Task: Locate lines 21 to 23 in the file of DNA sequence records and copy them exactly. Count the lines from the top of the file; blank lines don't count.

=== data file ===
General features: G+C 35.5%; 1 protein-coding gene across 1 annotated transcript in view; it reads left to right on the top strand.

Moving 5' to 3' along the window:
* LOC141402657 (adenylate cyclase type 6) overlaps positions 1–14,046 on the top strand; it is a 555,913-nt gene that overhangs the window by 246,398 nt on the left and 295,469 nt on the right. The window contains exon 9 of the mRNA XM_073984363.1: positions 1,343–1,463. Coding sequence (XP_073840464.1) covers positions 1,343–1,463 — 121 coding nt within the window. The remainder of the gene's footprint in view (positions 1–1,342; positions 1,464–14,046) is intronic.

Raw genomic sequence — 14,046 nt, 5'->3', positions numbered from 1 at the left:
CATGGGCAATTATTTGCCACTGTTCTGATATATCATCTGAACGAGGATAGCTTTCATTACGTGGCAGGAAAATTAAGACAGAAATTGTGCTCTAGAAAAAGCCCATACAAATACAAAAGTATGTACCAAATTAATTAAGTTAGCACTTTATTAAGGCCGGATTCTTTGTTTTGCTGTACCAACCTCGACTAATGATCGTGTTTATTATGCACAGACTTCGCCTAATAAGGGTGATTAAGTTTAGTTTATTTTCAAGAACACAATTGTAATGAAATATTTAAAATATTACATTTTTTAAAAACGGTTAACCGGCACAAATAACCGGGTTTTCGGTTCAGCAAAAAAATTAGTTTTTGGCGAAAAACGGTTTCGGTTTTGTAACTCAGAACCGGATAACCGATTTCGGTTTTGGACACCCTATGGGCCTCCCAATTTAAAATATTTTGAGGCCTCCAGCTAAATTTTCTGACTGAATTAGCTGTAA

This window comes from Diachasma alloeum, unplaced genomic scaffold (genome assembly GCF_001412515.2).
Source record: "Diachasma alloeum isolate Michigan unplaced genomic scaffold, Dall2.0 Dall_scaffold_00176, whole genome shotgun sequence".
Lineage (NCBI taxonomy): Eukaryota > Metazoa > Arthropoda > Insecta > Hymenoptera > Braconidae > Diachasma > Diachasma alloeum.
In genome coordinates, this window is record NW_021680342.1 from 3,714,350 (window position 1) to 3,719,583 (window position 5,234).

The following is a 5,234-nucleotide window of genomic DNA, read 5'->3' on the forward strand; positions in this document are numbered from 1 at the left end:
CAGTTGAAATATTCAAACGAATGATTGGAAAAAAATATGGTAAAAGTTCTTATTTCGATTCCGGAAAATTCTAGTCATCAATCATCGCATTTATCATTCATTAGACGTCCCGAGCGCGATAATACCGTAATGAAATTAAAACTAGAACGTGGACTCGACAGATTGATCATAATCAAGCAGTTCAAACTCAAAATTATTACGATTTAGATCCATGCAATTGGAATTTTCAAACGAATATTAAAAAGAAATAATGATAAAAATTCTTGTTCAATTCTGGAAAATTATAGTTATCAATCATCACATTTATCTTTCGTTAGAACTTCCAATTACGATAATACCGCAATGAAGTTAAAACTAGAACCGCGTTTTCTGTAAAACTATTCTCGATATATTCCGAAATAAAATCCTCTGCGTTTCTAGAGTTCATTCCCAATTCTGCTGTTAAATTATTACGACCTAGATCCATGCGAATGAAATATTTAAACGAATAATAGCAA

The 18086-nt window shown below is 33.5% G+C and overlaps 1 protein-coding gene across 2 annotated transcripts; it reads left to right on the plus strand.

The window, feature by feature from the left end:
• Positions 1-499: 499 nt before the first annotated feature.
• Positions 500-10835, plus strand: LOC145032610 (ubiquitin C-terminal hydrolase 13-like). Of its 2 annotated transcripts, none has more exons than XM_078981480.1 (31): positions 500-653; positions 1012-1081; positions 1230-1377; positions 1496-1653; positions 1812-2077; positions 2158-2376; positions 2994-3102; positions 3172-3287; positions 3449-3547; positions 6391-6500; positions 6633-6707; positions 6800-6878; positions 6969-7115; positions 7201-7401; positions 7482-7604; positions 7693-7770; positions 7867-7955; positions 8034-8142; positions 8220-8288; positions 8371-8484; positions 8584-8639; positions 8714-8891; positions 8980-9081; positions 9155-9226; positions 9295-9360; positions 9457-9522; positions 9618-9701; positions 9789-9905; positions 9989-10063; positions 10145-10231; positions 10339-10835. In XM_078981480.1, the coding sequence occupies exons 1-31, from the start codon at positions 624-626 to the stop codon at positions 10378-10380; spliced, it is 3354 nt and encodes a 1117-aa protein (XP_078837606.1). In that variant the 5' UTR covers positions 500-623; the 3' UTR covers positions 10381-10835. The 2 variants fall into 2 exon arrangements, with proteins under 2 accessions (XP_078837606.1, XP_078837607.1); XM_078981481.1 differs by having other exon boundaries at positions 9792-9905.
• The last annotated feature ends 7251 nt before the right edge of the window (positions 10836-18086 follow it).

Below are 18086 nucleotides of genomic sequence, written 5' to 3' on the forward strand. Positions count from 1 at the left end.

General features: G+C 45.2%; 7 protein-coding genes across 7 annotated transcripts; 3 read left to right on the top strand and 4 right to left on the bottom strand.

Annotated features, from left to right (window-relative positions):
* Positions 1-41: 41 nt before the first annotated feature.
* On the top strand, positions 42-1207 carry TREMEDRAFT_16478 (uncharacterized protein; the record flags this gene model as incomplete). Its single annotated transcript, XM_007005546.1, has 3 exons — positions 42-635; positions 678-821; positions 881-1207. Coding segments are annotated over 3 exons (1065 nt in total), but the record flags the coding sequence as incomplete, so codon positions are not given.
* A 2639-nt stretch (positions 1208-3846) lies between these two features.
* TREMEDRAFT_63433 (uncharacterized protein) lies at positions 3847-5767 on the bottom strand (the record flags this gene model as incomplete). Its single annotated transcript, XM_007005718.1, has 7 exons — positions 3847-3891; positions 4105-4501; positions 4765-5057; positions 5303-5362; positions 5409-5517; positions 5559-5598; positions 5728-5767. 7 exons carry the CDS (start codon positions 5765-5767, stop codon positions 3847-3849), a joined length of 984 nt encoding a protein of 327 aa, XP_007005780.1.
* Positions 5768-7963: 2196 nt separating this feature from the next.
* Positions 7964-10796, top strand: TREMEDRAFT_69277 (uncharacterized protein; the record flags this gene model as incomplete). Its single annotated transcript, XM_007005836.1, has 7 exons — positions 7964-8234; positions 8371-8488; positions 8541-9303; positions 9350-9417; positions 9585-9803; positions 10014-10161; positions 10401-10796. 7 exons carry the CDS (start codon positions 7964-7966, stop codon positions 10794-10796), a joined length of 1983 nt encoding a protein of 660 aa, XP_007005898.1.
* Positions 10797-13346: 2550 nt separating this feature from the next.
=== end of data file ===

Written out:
* On the top strand, positions 42-1207 carry TREMEDRAFT_16478 (uncharacterized protein; the record flags this gene model as incomplete). Its single annotated transcript, XM_007005546.1, has 3 exons — positions 42-635; positions 678-821; positions 881-1207. Coding segments are annotated over 3 exons (1065 nt in total), but the record flags the coding sequence as incomplete, so codon positions are not given.
* A 2639-nt stretch (positions 1208-3846) lies between these two features.
* TREMEDRAFT_63433 (uncharacterized protein) lies at positions 3847-5767 on the bottom strand (the record flags this gene model as incomplete). Its single annotated transcript, XM_007005718.1, has 7 exons — positions 3847-3891; positions 4105-4501; positions 4765-5057; positions 5303-5362; positions 5409-5517; positions 5559-5598; positions 5728-5767. 7 exons carry the CDS (start codon positions 5765-5767, stop codon positions 3847-3849), a joined length of 984 nt encoding a protein of 327 aa, XP_007005780.1.